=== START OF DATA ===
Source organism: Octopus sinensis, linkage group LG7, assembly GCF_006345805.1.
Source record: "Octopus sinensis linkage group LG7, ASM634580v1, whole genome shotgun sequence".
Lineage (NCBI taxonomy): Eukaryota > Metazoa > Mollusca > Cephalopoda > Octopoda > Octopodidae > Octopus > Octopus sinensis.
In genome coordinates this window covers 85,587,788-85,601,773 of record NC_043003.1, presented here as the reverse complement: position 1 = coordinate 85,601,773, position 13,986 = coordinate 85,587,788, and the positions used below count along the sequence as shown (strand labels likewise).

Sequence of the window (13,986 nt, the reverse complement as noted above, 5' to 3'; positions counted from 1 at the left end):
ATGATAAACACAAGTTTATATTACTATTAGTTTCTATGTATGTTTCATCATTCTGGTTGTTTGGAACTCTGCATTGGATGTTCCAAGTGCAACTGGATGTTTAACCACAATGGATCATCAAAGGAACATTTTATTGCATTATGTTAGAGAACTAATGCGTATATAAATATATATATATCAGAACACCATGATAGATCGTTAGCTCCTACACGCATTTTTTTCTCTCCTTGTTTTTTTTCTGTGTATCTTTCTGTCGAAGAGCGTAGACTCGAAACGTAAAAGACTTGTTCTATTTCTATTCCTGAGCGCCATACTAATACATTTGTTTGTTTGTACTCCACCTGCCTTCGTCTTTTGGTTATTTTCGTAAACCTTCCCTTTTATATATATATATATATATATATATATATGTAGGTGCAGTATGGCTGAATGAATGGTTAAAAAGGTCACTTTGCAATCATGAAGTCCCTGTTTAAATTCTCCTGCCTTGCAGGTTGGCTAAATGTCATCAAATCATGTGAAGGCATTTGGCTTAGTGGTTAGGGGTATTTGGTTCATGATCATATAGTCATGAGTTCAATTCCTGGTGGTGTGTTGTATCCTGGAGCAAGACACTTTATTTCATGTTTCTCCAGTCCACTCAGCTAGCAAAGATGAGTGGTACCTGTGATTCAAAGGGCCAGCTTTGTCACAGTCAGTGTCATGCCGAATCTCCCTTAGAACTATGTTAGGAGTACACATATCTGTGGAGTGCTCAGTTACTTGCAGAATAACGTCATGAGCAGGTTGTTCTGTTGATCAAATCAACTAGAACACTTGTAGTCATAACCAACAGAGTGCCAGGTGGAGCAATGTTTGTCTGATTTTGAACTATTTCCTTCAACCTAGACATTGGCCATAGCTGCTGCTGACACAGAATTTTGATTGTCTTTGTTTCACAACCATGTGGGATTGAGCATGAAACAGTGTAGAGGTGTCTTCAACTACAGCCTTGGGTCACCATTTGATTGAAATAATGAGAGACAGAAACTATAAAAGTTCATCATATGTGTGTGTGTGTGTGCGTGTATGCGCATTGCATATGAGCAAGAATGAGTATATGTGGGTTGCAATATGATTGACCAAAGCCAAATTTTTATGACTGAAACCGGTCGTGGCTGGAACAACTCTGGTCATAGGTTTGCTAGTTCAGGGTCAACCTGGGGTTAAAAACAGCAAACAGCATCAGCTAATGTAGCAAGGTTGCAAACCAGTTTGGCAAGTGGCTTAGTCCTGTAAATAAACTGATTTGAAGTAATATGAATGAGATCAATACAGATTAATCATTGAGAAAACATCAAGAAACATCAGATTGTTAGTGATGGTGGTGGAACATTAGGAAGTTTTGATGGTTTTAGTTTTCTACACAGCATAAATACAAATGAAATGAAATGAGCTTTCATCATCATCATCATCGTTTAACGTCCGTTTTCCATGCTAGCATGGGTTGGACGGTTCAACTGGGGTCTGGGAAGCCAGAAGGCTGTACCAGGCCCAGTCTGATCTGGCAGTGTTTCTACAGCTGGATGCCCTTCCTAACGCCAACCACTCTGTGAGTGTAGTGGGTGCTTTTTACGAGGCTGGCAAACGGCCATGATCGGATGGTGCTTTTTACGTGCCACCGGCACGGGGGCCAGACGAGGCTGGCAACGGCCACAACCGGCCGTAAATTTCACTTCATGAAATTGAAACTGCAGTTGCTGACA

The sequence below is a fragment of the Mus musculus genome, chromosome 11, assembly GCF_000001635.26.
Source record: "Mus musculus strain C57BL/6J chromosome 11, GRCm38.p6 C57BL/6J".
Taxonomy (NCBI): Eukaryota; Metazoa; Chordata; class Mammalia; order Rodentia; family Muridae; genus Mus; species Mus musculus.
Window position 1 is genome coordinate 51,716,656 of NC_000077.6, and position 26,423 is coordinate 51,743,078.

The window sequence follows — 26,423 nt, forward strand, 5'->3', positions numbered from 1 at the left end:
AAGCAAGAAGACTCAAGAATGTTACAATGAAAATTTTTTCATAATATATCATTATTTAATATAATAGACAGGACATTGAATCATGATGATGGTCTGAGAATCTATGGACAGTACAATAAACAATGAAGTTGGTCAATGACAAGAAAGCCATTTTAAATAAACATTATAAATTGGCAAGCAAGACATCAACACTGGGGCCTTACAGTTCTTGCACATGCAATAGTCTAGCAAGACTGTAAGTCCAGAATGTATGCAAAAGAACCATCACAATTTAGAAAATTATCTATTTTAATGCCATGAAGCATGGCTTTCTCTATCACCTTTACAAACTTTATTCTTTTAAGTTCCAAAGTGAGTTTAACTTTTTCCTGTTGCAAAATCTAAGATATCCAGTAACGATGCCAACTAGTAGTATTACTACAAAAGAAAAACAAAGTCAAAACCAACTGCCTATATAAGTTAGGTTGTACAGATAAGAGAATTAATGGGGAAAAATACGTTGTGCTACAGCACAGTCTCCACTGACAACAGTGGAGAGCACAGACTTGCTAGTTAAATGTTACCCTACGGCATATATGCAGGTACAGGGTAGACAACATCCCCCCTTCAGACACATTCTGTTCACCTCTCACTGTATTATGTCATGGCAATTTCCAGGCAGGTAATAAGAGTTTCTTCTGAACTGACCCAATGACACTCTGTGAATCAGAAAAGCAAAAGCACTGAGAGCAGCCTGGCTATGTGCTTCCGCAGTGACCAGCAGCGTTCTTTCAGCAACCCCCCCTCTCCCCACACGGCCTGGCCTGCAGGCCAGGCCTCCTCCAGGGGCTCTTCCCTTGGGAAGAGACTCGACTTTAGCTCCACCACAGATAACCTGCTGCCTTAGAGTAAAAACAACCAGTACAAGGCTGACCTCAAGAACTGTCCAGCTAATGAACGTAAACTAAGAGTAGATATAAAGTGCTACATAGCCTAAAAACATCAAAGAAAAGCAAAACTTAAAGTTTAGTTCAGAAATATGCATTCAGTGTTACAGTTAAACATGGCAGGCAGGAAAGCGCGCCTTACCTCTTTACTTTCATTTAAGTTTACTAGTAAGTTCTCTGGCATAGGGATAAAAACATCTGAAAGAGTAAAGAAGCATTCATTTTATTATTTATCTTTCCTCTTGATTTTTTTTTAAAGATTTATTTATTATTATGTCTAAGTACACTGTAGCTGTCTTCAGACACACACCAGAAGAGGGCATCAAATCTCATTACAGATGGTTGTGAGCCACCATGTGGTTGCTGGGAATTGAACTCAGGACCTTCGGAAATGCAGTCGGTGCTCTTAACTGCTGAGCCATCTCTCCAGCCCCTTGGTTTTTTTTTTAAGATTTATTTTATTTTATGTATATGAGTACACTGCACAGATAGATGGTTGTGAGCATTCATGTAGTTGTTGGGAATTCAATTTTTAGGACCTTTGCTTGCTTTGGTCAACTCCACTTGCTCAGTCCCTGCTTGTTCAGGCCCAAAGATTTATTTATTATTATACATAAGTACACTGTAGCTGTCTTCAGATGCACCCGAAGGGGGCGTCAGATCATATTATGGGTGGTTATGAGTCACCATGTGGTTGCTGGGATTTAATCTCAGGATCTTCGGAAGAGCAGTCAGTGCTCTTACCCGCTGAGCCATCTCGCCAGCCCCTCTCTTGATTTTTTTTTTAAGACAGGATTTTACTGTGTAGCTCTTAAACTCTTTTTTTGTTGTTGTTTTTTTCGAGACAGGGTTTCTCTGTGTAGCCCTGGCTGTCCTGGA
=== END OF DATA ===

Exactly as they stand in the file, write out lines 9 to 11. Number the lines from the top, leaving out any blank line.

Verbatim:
Taxonomy (NCBI): Eukaryota; Metazoa; Chordata; class Mammalia; order Rodentia; family Muridae; genus Mus; species Mus musculus.
Window position 1 is genome coordinate 51,716,656 of NC_000077.6, and position 26,423 is coordinate 51,743,078.

The window sequence follows — 26,423 nt, forward strand, 5'->3', positions numbered from 1 at the left end: